by Mary Cresse
Loss of voice (also called aphonia) may take several different forms. You may have a partial loss of your voice and it may sound hoarse. Or, you may have complete loss of your voice and it may sound like a whisper. Loss of voice can come on slowly or quickly depending on the cause.
Aphonia is different than aphasia, which is a language disorder.
Aphonia is usually due to problems with the voice box (called the larynx). However, there can be other causes, including:
Risk factors that increase your chance of developing aphonia include:
Symptoms may include:
Call your doctor if you:
Call for medical help right away or go to the emergency room if you: .
If you think you have an emergency, call for medical help right away.
Your doctor will ask about your symptoms and medical history. A physical exam will be done.
The cause of your symptoms may not be obvious. You may be referred to a ear, nose, and throat doctor. This doctor may use an instrument called a laryngoscope to examine your vocal cords. Other tests may also be done to evaluate your voice function.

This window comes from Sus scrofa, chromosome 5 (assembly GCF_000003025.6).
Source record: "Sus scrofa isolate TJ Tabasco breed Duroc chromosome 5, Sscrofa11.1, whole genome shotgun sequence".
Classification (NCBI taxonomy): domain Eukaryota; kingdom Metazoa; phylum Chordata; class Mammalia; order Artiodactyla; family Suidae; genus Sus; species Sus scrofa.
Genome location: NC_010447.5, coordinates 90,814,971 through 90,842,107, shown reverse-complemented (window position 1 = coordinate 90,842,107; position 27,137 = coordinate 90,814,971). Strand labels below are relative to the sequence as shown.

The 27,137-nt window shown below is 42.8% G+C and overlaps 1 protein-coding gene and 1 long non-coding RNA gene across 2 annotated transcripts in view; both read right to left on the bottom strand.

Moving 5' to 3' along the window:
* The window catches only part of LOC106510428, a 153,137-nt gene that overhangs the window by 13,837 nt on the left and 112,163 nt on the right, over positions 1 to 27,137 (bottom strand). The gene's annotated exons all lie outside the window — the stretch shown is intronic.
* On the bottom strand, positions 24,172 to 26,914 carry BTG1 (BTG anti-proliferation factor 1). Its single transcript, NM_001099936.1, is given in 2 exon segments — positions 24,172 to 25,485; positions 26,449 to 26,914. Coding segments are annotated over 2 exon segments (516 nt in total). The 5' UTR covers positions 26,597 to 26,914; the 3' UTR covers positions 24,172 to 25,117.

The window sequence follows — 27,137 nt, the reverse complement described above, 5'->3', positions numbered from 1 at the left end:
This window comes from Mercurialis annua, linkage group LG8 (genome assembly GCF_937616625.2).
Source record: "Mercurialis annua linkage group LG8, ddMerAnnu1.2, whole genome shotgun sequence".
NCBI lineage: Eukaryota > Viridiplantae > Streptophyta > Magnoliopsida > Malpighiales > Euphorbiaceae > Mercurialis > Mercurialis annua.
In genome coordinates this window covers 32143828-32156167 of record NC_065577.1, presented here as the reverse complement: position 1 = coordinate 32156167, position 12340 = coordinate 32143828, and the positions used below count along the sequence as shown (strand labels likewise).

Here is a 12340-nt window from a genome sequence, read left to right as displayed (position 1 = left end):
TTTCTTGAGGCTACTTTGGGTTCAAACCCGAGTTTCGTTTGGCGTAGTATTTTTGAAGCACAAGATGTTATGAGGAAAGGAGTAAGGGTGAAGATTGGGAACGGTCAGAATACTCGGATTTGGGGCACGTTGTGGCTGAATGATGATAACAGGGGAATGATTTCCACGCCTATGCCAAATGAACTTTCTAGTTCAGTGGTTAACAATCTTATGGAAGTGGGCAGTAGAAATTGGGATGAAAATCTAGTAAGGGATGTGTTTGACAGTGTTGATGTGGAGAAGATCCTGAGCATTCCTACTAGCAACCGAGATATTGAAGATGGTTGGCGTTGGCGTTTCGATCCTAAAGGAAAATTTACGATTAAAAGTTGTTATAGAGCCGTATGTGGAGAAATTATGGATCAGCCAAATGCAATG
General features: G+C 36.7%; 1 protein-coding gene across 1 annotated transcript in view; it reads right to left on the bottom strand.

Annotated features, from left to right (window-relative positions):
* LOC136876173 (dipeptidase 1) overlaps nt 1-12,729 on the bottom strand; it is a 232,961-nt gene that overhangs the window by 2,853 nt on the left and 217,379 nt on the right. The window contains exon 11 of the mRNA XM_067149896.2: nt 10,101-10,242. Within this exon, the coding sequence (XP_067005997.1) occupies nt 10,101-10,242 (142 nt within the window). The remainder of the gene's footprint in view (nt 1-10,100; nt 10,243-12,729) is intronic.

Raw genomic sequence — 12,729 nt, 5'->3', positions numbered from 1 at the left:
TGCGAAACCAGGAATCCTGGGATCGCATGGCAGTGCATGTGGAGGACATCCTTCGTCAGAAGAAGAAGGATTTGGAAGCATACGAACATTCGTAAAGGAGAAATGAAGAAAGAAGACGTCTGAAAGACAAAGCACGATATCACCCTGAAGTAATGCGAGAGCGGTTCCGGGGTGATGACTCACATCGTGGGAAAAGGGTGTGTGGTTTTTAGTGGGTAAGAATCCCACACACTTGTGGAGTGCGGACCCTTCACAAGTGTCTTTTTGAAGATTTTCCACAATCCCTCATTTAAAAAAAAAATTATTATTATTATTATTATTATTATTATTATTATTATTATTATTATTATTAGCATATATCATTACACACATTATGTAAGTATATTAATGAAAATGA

If your doctor is concerned that there may be a neurological or psychological cause, you may be referred to other specialists.
General measures that can help ease laryngitis include:
Other treatments depend on the specific cause, such as:
Take the following steps to help reduce your chance of getting aphonia:
American Speech-Language-Hearing Association
National Institute on Deafness and Other Communication Disorders
Canadian Association of Speech Language Pathologists
Ontario Association of Speech-Language Pathologists and Audiologists
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Last reviewed November 2012 by Rimas Lukas, MD
Last Updated: 11/26/2012